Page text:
Since everyone is talking about change today, let’s examine some amendments that can be brought in our laws to speed up India’s development.
First and foremost, the basic problem of our country is the pathetic condition of those living in remote areas and also those in many of our cities. Second, many of those who have jobs have no will to perform or have ulterior motives. Third, there are many who are made to slog for years altogether on contract or temporary basis, but are underpaid. Fourth, the stringent labour laws which many a time disinterest investors to invest.
Certain amendments in laws can make a positive impact, such as fixing rates of minimum wages as per capacity of organisations. For this, categorisation of industries needs to be done based on various factors. Provisions regarding timings, leaves, holidays etc. also need to be reviewed and implemented. At present, contract labourers and temporary workers who are paid minimum wages are forced to work much beyond the statutory hours, whereas a regular employee having a set pay scale is required to work for limited hours, and also gets far more leaves and holidays. Though there is a provision for equal benefits for equal work, the same is seldom implemented.
Further, the law of retrenchment needs to be reviewed. Provisions for companies to close down need to be made simpler. At present, when there are more than 100 workers, permission from government needs to be taken before closing. In Uttar Pradesh, the same number is 300. This could be done for other states too, as it will encourage opening bigger factories.
One of the basic causes for India’s backwardness is non-performance of respective duties. Delegation of power coupled with responsibility needs to be there. Regular appraisal of all categories of employees needs to be carried out. Corrective measures should be taken against those who do not perform. Memos, warnings, showcause notices be issued wherever required. Currently, according to Indian labour laws, a full-fledged inquiry is required before taking a punitive action against certain categories of employees committing misconduct. This takes a lot of time, effort and cost. Such procedures also need to be simplified. Further, those declared “protected workman” cannot be terminated without permission from authority, which is rarely given. This gives protection to erratic union leaders many a time. Further, in case there is pendency of a dispute before a labour court/industrial tribunal, permission/approval needs to be taken for dismissal. All these provisions were made long ago, so with the changing economy even these provisions need to be simplified.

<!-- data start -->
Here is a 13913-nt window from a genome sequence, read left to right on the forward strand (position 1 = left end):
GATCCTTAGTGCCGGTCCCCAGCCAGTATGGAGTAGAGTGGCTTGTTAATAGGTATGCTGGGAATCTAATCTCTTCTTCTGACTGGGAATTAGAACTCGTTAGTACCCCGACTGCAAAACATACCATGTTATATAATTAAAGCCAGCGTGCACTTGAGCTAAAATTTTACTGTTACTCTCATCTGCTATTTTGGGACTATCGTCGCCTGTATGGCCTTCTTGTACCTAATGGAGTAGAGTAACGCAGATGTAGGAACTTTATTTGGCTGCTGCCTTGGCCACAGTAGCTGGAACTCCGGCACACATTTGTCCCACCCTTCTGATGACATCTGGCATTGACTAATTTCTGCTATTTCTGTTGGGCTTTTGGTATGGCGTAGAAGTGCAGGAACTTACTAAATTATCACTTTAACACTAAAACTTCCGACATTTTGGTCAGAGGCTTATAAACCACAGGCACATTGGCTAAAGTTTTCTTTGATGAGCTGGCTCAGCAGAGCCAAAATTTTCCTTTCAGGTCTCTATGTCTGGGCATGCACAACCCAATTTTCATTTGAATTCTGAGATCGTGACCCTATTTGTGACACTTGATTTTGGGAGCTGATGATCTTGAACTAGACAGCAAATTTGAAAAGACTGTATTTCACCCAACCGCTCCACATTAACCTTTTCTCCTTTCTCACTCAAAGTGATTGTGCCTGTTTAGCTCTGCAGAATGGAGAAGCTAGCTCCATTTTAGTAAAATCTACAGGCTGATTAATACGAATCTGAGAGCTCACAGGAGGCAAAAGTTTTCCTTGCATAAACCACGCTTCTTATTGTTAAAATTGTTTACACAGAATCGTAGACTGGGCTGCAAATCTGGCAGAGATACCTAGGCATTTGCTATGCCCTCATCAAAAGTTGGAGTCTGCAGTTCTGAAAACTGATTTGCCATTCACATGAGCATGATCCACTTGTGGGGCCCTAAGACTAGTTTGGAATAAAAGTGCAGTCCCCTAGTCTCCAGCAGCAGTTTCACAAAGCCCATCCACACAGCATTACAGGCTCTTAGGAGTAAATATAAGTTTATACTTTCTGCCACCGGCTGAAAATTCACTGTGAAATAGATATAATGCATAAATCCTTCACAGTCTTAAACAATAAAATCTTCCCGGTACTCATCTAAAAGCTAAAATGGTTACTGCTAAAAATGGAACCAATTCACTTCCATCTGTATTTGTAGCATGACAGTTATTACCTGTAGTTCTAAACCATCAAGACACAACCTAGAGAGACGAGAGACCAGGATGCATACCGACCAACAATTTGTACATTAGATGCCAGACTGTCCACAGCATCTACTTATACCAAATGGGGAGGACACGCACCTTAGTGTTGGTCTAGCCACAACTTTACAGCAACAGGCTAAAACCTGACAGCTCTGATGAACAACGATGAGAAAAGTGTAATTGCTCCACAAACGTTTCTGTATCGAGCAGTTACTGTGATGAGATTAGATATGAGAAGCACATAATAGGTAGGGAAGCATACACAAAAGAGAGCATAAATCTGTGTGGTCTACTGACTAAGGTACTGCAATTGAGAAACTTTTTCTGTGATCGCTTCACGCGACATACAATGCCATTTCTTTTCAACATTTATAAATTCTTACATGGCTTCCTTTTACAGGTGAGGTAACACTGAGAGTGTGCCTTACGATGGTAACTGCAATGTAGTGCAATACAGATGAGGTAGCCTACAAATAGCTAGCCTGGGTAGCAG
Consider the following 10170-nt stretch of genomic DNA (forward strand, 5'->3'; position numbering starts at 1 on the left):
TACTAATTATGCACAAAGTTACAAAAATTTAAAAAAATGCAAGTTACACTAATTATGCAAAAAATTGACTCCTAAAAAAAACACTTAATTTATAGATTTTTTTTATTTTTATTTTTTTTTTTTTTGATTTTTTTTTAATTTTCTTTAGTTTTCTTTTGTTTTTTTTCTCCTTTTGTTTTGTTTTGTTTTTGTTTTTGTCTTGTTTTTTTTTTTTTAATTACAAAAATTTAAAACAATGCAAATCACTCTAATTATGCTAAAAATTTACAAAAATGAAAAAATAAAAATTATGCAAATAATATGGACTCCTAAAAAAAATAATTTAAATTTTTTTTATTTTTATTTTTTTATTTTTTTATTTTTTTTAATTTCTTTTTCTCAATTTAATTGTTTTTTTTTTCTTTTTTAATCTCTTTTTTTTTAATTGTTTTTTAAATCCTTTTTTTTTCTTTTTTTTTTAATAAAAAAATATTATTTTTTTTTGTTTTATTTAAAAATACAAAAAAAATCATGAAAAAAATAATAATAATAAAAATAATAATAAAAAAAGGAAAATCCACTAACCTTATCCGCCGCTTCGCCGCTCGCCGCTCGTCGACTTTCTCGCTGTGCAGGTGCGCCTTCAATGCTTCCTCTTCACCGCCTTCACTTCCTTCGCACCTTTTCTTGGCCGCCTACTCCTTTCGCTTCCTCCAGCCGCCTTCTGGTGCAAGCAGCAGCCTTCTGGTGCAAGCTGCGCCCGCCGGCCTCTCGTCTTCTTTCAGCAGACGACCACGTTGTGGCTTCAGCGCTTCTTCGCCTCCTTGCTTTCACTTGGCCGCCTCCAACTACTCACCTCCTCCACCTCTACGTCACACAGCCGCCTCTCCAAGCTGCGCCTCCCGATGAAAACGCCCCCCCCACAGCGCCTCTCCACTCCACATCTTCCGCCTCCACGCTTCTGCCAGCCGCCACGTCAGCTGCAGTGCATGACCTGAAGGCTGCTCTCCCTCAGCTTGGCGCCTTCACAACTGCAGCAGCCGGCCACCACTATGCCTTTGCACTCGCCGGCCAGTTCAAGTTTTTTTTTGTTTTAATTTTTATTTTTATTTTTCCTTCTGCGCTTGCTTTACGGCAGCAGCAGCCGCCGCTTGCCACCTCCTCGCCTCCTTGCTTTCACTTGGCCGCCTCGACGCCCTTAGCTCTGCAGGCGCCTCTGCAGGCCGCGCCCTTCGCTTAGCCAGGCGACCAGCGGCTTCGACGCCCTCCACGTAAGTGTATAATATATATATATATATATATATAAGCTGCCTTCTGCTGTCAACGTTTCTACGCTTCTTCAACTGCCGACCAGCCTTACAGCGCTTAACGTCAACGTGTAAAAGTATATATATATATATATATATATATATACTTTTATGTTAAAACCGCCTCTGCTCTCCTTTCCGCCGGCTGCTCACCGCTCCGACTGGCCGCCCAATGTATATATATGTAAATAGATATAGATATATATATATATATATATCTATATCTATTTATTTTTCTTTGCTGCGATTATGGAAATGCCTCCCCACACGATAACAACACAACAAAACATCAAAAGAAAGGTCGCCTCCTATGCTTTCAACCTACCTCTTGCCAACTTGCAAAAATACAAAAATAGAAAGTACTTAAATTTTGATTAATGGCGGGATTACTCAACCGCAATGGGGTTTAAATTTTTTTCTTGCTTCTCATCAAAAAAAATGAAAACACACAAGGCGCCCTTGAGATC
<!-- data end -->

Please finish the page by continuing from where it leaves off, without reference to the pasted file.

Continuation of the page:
Apart from the above, legislations such as the Factories Act, Building and other Construction Workers Act, etc., which require too many compliances many of them meaningless, also need to be simplified.
Too many compliances allow inspector raj to create inconsequential issues for reasons known to all. Stress should be more on compliance of statutory benefits for the workers as well as flexibility for the employers. The system of preparing quarterly report of compliances by labour officials in respective areas should be introduced. These reports should most importantly include ensuring payment of statutory benefits to workers. Provisions should be made for payment of wages and other benefits, dues etc. through account transfer rather than cash.
Another aspect which needs to be looked into is the appointment procedure. To achieve good work and progress, competent people need to be appointed rather than backdoor entries who are a major cause of inefficiency.
If we can simplify provisions for the employers and ensure compliances of statutory benefits towards workers, then these too will aid in bringing achche din.